Could new cars have come with spiders?
Mazda’s spider problem could be the result of an infestation by the venomous arachnid at an auto parts supplier or the Flat Rock, Mich., plant where the automaker assembles its Mazda6 cars, rather than at the garages of owners, an entomologist said.
This week, Mazda Motor Corp. said it would recall 65,000 cars to fix a problem with spiders nesting in tiny rubber hoses linked to fuel tank systems that could cause pressurization and ventilation problems in certain cars.
The Japanese automaker said the infestation by the yellow sac spider, or Cheiracanthium inclusum, could cause fuel leaks and even fires.
“It is a serious problem.... The gas tank could crack, and we want to make sure that every owner of a Mazda6 brings their car to a dealer and have it checked,” said Jeremy Barnes, a spokesman for Mazda North American Operations.
John Trumble, a UC Riverside entomologist, has an idea about when the spiders entered the fuel systems.
“These spiders are not getting into the cars while they are parked at homes,” he said.
Trumble said the spider is a “nocturnal hunter” that hides during the day and goes in search of prey at night.
“This is probably going on at some warehouse. The inside of a tube is the perfect place to spend the day waiting for night to go hunting,” Trumble said.
The spiders probably crawled into the tubes before some worker shipped the tubes to the assembly plant or placed them in cars, he said.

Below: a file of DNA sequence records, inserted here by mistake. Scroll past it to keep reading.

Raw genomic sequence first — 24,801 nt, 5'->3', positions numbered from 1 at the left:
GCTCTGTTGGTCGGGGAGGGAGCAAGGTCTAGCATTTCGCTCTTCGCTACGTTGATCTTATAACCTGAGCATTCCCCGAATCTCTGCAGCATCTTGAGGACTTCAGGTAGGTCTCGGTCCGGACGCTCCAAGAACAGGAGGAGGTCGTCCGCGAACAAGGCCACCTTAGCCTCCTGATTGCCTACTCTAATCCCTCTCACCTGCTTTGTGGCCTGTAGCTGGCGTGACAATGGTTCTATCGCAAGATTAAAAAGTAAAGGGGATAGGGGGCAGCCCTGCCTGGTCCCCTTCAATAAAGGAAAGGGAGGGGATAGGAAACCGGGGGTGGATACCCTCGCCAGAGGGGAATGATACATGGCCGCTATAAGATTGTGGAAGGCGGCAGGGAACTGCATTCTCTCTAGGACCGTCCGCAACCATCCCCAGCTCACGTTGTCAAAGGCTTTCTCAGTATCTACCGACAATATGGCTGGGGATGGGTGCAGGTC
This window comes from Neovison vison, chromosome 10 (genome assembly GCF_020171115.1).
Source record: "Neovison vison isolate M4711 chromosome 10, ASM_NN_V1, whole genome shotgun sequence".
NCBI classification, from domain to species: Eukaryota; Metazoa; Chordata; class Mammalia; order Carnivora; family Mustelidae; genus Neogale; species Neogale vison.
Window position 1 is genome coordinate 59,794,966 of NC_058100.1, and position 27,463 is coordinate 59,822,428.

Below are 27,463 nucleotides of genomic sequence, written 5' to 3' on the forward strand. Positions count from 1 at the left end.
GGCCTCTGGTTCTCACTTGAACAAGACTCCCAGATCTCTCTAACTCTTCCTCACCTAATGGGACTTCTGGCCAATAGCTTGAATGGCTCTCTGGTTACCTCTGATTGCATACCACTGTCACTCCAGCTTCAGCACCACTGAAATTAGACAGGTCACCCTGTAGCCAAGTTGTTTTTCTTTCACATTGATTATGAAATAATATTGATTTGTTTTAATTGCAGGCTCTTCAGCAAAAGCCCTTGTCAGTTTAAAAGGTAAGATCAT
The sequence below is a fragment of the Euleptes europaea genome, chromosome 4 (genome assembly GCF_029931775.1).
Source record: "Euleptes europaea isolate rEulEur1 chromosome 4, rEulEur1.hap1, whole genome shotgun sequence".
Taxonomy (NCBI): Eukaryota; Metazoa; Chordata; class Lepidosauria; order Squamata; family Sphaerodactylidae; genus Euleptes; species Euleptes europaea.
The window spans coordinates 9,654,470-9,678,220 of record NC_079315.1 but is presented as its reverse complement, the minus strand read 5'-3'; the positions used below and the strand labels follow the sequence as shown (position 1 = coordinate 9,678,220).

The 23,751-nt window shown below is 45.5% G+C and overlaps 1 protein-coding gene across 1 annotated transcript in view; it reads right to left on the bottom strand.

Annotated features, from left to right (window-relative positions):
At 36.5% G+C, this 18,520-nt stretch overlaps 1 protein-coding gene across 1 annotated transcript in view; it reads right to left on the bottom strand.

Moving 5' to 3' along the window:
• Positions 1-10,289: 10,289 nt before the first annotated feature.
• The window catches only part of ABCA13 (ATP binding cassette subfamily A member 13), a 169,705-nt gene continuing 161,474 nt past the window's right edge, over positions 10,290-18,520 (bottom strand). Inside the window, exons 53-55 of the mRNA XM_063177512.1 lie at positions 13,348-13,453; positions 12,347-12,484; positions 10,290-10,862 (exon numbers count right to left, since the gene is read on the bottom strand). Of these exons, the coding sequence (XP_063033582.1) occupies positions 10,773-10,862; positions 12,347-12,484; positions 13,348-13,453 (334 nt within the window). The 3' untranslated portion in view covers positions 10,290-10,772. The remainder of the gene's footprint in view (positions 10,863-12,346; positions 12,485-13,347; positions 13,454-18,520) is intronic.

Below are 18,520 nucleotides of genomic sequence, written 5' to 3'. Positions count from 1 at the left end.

Barnes said Mazda believes the spiders are entering the vehicles after they leave the factory. He noted that one vehicle was at least two years old when the problem was discovered, and Barnes doubted that either the spider or the gas tank could have survived that long if the problem began before assembly.
“The tank is just not engineered for that type of blockage,” he said.
How the spiders got into the fuel systems remains a mystery, Barnes said.
Trumble said Mazda should check the tubes in storage at the factory and at any suppliers.
There are no reports of auto workers, mechanics or drivers being bitten by the spiders in the cars. And there are no reports of gas tanks cracking or of any accidents or injuries related to the problem.
The yellow sac spider is indigenous to all but the most northern states in the U.S. and accounts for a large percentage of spider bites in America.
According to an Ohio State University report, the spider is mildly venomous, causing a reaction similar to a mosquito bite, but can be more dangerous to some individuals. As with bee venom, some might experience “general systemic reactions that include fever, malaise, stomach cramps and nausea” and, in extreme cases, an ulcerated lesion that takes weeks to heal, the university said.
Mazda announced the recall after dealers around the country found 20 cases of the arachnid infestation. It includes 65,000 Mazda6 cars from the 2009 and 2010 model years in the U.S., Canada and Mexico. It seems to occur only in the four-cylinder version of Mazda6.
Dealers who find evidence of the spiders will clean out or replace the hoses and, if necessary, swap out the gas tank.
Pest infestations of vehicles are not all that uncommon. Messy, food-strewn vehicles are known to attract cockroaches, and there are reports of bees and wasps making nests in autos. Rats sometimes nest in the engine compartments of parked cars and chew away at the wiring.
A spokesman at the National Highway Traffic Safety Administration said the agency was not aware of any previous recalls caused by pest infestations.